Once again I have been approached to give one of my prints to yet another very good cause. On the one hand I feel I should be happy to help. On the other I can't help feeling that the vast majority of artists are not exactly flush, it's really tough making a living from one's art. Why should I be giving work away, for nothing, when quite often the item being donated is picked up at some big charity do, for a song, paid for by people who have a pound or two or three to spare. AM I being a bit of scrooge?
Artists seem to get inundated with requests (or the ones I know do) and so now I take a slightly more hard nosed attitude towards it using the following principles:
- Is it a charity I support anyway? In which case I might give a donation no strings attached).
- What's in it for me? (Sounds awful doesn't it but I have to use some criteria).
- What kind of an event is it anyway?
- Who is being invited?
- How and where is the event being promoted? (TV, radio, press, printed catalogue?)
- Will there be a printed catalogue in which my image gets accredited and my contact details/website can be easily referenced)?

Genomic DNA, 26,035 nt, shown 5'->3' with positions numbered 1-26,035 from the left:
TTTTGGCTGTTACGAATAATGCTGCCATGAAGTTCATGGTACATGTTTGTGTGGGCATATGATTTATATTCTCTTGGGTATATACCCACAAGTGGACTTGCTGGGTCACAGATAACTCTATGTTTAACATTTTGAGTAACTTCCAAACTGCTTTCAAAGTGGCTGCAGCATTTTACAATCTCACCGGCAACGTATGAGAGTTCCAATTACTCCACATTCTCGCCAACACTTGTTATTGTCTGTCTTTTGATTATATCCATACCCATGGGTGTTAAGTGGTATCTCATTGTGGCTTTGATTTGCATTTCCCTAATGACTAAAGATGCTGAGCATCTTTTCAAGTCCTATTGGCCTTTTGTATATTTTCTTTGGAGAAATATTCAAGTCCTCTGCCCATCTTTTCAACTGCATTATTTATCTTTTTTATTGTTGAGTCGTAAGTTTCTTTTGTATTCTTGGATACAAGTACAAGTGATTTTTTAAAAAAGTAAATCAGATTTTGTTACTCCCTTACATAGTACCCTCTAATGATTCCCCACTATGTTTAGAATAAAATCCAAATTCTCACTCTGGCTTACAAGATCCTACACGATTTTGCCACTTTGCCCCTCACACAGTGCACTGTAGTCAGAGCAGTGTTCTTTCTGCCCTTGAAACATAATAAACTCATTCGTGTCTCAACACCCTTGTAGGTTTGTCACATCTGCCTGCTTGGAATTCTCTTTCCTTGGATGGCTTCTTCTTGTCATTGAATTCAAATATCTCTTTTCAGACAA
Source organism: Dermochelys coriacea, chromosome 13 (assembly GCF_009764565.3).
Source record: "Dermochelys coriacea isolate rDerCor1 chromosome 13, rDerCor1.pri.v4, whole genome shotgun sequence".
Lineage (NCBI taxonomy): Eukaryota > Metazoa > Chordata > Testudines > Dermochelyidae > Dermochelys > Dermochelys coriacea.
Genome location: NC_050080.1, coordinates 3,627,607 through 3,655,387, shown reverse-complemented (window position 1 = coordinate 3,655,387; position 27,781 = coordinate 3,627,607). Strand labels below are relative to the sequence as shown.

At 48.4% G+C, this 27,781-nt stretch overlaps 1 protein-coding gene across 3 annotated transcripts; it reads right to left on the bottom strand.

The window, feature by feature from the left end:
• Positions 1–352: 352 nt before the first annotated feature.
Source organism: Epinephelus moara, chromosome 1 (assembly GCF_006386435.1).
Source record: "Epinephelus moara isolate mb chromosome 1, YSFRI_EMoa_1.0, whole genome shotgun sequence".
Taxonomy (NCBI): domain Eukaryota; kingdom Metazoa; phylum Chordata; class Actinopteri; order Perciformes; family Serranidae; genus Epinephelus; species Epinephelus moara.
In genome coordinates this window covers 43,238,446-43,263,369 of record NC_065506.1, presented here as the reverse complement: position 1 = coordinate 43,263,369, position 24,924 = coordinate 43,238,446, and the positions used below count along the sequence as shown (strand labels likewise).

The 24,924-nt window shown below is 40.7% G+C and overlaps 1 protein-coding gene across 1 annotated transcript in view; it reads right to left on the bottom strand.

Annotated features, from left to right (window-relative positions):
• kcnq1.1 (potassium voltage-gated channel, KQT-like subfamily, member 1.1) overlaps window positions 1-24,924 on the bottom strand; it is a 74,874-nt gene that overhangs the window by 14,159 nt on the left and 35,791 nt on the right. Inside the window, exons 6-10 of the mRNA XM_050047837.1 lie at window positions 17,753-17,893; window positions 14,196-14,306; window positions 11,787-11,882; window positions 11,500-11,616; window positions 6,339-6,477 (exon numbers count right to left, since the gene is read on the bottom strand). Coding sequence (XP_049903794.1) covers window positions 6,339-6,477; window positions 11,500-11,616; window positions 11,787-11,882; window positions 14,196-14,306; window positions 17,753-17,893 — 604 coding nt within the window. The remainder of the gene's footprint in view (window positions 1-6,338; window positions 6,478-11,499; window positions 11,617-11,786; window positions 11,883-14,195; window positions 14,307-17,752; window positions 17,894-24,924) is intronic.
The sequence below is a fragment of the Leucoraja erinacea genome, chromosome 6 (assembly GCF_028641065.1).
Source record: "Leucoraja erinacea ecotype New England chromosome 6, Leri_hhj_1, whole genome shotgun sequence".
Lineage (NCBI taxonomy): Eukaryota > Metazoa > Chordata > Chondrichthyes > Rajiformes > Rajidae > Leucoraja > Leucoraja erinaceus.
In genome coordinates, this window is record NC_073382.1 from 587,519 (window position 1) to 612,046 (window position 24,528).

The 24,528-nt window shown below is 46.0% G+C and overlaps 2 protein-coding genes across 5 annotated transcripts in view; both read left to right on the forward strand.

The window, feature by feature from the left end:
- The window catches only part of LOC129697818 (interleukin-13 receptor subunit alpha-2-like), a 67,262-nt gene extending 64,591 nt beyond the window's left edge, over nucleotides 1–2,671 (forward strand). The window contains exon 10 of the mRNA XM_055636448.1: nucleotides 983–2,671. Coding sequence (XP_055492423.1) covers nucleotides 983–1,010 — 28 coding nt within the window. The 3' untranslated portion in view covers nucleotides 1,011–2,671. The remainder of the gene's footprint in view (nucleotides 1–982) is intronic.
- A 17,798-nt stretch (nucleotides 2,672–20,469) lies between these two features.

- If the item is being auctioned can I put a guide/reserve price on it? (Is it really good for one's reputation for a piece that one might normally sell for hundreds go for less than fifty quid?)
- Can I have a percentage of the sale price (enough to pay the cost of the frame) so I cover my costs like framing?
A couple of Christmas's ago I took part in a Christmas Charity Auction which was an excellent example of all the above. Christian Aid asked me to donate an original framed print. I had just come back from South Africa and I wanted to support the excellent work this charity does in Africa. They selected 5 artists images from the pictures donated of which one was mine. These were reproduced as a set of greetings cards which could be sold to raise funds for the charity and each card carried a biography of the artist whose picture was on the card.
There was also a professionally produced colour catalogue for all the work that had been donated. Each piece had a guide price so that the work did not go from ridiculously low prices which at the end of the day meant the charity also got more money because people might be bagging a bargain but not a stupid price bargain and in fact some work went for well over the asking price. Every artist was offered a percentage of the price of the work sold which they could choose to add to their donation or not as we saw fit or (were able to afford to give).
The night was a roaring success. Christian Aid raised a sizeable amount of money, the artists covered their costs and some of us got interested customers who knew where to find our work again and everyone was happy. That's the way to make it win win for all parties!